Deer Pond Loop rolls along

The Deer Pond trail can be accessed by state Route 30, which is seen through the trees in this photograph. (Provided photo — Spencer Morrissey)

Deer Pond Loop is a trail for hiking, running, mountain biking and skiing. Yes, I know, it’s July and I said skiing. Leave that thought for later in the year. Maybe you will want to clip this out of the paper, and hang it on your fridge next to your 4-year-old’s finger painting, and I’m good with that.

You can find the trailhead just outside of Tupper Lake, north on state Route 30, 4 miles past the final traffic light.

From the trailhead, you will enjoy the mellow terrain under your feet; which makes for a bit of a nice warm-up to the day, no matter what mode of transportation you are using. It takes no time to reach the East trail intersection to another trailhead off Route 30 at 1.25 miles. From here it is full-bore into the rolling hills terrain that makes the trail more fun for multi-sport endeavors.

Soon, you will be at the brook crossing and moving rapidly downhill and when it’s wet, it can be a bit slippery. You will head back uphill immediately and confidently, and continue over the next half-dozen or so rolling hills before a long descent to Deer Pond.

There is a trail intersection at 2.9 miles where you can contemplate going to Lead Pond and back or not. However, I do recommend taking it for a short distance as there is a nice overlook of the pond located there.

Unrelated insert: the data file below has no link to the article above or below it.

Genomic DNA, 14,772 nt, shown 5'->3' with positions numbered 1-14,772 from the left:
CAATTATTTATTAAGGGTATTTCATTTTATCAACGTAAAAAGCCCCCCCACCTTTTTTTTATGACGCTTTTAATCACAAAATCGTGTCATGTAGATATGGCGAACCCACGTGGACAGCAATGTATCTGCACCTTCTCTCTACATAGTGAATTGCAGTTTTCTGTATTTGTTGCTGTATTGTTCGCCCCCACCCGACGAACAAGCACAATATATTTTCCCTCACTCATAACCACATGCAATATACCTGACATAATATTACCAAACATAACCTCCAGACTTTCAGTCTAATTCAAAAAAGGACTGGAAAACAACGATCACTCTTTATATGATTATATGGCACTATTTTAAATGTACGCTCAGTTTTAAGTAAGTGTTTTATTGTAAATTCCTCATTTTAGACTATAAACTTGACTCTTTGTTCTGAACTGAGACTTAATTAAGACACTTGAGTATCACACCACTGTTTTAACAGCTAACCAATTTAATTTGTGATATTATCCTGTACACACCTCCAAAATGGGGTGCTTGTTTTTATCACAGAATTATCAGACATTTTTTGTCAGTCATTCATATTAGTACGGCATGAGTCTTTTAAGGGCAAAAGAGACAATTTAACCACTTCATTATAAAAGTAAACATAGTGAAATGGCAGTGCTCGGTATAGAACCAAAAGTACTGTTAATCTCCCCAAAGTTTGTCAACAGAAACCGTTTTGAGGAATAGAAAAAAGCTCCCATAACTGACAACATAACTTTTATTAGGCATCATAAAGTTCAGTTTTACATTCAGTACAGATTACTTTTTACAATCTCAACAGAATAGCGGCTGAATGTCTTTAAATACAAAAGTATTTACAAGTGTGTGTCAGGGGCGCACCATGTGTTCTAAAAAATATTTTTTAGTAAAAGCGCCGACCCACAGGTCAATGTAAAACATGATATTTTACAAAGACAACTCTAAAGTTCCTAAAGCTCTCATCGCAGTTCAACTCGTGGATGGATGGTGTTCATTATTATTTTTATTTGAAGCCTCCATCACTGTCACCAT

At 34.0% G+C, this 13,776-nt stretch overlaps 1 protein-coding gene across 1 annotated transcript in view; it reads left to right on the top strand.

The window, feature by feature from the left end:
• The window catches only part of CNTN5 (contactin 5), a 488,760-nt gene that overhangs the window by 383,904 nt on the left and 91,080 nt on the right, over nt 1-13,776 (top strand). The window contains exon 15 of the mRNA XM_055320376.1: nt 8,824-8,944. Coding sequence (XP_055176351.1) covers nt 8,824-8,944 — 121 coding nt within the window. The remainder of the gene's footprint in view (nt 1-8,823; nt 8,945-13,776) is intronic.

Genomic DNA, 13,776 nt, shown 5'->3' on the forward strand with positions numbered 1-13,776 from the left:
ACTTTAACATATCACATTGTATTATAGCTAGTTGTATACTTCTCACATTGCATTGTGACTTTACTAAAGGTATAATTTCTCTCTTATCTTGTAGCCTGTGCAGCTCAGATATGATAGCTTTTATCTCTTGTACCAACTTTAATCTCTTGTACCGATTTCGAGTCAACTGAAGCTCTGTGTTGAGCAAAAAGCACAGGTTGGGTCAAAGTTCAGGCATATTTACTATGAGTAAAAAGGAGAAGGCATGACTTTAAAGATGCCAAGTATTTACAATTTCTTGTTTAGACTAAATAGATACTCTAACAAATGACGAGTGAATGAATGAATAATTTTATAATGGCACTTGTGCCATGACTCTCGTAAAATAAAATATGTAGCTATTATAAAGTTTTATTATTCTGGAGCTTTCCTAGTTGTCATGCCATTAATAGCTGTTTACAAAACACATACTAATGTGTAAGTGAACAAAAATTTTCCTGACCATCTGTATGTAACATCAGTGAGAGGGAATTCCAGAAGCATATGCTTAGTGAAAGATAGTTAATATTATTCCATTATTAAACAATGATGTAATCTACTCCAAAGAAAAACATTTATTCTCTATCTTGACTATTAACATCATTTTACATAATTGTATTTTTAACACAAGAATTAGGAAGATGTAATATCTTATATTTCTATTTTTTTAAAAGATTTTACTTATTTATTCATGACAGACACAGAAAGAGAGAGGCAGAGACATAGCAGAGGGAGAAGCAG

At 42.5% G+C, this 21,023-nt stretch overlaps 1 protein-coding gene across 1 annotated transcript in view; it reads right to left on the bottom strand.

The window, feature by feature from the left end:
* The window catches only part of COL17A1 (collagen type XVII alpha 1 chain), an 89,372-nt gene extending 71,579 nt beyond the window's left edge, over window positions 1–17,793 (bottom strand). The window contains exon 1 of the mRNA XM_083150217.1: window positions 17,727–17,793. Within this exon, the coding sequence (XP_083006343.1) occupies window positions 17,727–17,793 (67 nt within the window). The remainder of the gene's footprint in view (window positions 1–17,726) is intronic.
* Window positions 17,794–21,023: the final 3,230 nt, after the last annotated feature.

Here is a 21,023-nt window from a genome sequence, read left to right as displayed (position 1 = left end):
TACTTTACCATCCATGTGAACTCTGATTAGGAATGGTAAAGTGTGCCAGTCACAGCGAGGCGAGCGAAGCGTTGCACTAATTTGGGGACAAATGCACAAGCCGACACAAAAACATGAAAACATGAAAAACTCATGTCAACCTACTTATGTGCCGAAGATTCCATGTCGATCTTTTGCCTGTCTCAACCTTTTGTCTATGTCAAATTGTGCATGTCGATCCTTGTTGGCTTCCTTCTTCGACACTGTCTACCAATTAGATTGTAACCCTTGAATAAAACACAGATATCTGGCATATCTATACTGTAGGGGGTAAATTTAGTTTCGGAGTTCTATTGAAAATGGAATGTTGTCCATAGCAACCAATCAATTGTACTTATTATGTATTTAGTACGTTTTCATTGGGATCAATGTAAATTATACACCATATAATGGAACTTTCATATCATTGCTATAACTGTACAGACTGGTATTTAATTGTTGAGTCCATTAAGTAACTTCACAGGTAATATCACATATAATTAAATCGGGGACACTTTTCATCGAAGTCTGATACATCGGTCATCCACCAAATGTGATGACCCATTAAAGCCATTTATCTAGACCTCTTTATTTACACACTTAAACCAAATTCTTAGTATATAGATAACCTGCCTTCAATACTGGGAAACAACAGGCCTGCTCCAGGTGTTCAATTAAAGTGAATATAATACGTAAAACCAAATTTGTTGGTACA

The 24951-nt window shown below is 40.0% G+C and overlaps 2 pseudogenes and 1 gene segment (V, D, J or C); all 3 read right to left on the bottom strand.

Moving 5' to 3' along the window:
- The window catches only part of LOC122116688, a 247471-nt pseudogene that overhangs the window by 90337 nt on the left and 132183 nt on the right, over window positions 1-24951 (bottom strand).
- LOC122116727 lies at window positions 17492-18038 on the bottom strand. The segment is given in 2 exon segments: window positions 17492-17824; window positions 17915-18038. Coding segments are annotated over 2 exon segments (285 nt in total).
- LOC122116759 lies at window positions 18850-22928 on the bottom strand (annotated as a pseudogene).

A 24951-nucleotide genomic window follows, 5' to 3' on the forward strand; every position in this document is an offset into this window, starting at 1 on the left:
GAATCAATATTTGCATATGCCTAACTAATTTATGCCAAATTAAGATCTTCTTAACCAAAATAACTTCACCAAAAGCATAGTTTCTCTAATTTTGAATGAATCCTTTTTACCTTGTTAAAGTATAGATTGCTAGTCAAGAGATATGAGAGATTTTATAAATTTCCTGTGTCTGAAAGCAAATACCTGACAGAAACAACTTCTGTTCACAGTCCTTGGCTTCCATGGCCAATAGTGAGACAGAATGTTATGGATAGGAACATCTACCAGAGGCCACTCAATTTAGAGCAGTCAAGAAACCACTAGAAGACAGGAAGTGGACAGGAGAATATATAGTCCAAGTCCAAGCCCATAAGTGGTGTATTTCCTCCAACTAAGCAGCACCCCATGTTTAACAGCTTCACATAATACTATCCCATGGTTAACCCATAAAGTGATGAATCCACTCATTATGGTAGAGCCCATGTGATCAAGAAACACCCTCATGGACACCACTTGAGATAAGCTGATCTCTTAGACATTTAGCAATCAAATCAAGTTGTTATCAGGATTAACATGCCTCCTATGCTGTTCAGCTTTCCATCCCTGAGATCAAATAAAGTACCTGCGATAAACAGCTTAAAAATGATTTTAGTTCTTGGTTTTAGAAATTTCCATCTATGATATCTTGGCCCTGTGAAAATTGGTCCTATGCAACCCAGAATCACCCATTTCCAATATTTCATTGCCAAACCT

Passing along Deer Pond, Little Deer Pond rests just off trail, a neat spot to check out but nothing more than a small unnamed dot pond located just up on a hillside.

Along the shore of Deer Pond is filled with rolling hills, some of which are a little more aggressive than others, making it again fun for skiing. One major climb will get you though; it is a bit more aggressive than all others.

You will reach Old Wawbeek Road after another moderate descent at 4.8 miles. This portion of the trail is quite mellow and more like a cool down period if you are running along this old road grade.

It’s easy to pick up the pace here, because as you can imagine running a road, even an old, closed one is not too terribly exciting or difficult.

The old road loops around the hills of the area and remains mellow as it passes through a lovely forest. Route 30 can often be heard at this point. The total distance for the loop is 7.3 miles.

Quickly you will be returned to the trailhead in fine form, and ready to do it all over again for another loop, right? OK, maybe head over to Donnelly’s for some soft serve.


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